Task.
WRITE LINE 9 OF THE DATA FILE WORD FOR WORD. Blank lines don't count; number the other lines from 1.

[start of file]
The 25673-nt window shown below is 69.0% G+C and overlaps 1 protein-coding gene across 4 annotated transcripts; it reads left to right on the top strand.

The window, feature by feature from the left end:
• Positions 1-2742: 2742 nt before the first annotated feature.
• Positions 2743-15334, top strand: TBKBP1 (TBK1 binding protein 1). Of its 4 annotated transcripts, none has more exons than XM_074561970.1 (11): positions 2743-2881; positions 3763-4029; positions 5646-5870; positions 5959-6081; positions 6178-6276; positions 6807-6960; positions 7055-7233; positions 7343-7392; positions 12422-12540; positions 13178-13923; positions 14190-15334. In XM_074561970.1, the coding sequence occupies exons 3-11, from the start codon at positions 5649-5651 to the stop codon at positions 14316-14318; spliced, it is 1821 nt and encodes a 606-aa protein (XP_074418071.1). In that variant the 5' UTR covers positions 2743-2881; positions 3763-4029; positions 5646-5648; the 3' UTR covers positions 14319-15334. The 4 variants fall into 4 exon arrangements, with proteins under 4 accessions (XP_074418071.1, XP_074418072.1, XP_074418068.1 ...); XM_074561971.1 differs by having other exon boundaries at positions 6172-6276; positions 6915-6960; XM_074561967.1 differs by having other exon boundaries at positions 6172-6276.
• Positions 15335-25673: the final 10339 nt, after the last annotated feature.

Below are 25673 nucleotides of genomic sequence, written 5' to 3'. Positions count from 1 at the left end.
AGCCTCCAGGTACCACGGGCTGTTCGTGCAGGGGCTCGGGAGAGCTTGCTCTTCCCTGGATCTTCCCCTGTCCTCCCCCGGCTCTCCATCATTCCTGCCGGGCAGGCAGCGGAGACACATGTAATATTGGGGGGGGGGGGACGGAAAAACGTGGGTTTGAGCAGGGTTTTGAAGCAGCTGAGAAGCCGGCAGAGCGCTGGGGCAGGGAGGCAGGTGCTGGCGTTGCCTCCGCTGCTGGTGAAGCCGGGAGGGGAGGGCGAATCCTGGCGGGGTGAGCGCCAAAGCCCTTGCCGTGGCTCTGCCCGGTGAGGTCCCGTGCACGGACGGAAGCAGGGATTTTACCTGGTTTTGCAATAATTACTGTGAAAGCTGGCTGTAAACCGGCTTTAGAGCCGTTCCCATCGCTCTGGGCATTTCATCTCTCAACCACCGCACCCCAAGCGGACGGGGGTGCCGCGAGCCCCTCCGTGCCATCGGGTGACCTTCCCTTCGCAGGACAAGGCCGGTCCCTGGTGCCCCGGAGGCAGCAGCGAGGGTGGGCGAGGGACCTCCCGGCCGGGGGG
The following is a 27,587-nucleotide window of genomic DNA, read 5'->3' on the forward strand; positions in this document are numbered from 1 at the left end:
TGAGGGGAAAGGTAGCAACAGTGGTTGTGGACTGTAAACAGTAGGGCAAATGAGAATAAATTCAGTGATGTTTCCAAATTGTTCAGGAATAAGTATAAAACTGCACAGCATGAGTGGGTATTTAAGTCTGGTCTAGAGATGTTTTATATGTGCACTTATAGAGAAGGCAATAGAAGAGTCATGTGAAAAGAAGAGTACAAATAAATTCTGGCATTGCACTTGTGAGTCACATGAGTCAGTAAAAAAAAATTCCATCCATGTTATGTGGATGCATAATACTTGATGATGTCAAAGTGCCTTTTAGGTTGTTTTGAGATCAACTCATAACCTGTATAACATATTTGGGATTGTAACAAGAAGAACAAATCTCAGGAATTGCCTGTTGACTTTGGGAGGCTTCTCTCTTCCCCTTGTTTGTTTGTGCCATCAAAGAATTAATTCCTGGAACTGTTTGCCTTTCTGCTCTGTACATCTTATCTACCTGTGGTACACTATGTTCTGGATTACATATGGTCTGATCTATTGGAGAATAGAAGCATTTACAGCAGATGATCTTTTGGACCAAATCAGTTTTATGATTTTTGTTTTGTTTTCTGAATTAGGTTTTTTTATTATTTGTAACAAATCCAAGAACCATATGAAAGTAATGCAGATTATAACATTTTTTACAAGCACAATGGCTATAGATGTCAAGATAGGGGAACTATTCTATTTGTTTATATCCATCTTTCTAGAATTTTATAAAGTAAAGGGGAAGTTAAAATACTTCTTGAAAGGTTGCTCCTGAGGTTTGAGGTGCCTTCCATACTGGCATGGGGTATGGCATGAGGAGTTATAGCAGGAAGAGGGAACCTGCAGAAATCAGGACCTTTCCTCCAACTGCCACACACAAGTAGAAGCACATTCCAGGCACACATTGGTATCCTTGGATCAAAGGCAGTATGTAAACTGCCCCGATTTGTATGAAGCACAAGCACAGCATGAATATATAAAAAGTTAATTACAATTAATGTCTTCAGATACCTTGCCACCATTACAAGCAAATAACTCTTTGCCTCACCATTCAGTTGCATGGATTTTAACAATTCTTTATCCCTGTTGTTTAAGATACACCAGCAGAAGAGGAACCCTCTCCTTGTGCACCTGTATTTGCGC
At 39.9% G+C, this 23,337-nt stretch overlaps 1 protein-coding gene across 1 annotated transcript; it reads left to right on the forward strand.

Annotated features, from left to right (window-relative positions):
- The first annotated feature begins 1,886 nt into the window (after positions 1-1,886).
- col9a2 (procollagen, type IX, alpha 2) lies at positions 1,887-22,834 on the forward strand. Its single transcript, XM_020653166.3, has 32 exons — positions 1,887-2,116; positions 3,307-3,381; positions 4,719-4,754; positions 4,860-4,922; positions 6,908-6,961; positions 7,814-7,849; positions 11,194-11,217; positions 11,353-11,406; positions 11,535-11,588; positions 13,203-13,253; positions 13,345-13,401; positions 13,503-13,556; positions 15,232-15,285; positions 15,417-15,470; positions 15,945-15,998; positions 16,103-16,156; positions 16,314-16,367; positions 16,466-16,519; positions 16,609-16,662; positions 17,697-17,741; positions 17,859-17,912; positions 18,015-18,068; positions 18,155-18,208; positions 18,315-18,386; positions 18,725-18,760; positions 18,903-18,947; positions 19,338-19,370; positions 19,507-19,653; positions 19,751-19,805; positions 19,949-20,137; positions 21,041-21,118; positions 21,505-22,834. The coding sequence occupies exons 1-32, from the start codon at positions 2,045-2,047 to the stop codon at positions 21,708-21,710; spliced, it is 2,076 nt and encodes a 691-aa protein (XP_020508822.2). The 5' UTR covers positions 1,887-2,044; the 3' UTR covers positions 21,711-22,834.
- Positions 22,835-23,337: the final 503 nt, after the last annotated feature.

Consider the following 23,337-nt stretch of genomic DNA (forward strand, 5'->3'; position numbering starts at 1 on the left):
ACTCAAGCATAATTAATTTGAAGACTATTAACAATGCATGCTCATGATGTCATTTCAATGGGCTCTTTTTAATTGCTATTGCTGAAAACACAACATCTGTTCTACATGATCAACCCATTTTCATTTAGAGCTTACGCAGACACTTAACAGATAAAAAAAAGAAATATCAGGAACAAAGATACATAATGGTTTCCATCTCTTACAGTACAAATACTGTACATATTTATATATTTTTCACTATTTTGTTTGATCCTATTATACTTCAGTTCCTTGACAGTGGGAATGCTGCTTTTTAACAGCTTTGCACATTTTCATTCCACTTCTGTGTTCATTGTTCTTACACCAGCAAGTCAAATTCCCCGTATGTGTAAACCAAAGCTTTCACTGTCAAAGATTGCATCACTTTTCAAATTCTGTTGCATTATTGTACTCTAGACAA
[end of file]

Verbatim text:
TGAGGGGAAAGGTAGCAACAGTGGTTGTGGACTGTAAACAGTAGGGCAAATGAGAATAAATTCAGTGATGTTTCCAAATTGTTCAGGAATAAGTATAAAACTGCACAGCATGAGTGGGTATTTAAGTCTGGTCTAGAGATGTTTTATATGTGCACTTATAGAGAAGGCAATAGAAGAGTCATGTGAAAAGAAGAGTACAAATAAATTCTGGCATTGCACTTGTGAGTCACATGAGTCAGTAAAAAAAAATTCCATCCATGTTATGTGGATGCATAATACTTGATGATGTCAAAGTGCCTTTTAGGTTGTTTTGAGATCAACTCATAACCTGTATAACATATTTGGGATTGTAACAAGAAGAACAAATCTCAGGAATTGCCTGTTGACTTTGGGAGGCTTCTCTCTTCCCCTTGTTTGTTTGTGCCATCAAAGAATTAATTCCTGGAACTGTTTGCCTTTCTGCTCTGTACATCTTATCTACCTGTGGTACACTATGTTCTGGATTACATATGGTCTGATCTATTGGAGAATAGAAGCATTTACAGCAGATGATCTTTTGGACCAAATCAGTTTTATGATTTTTGTTTTGTTTTCTGAATTAGGTTTTTTTATTATTTGTAACAAATCCAAGAACCATATGAAAGTAATGCAGATTATAACATTTTTTACAAGCACAATGGCTATAGATGTCAAGATAGGGGAACTATTCTATTTGTTTATATCCATCTTTCTAGAATTTTATAAAGTAAAGGGGAAGTTAAAATACTTCTTGAAAGGTTGCTCCTGAGGTTTGAGGTGCCTTCCATACTGGCATGGGGTATGGCATGAGGAGTTATAGCAGGAAGAGGGAACCTGCAGAAATCAGGACCTTTCCTCCAACTGCCACACACAAGTAGAAGCACATTCCAGGCACACATTGGTATCCTTGGATCAAAGGCAGTATGTAAACTGCCCCGATTTGTATGAAGCACAAGCACAGCATGAATATATAAAAAGTTAATTACAATTAATGTCTTCAGATACCTTGCCACCATTACAAGCAAATAACTCTTTGCCTCACCATTCAGTTGCATGGATTTTAACAATTCTTTATCCCTGTTGTTTAAGATACACCAGCAGAAGAGGAACCCTCTCCTTGTGCACCTGTATTTGCGC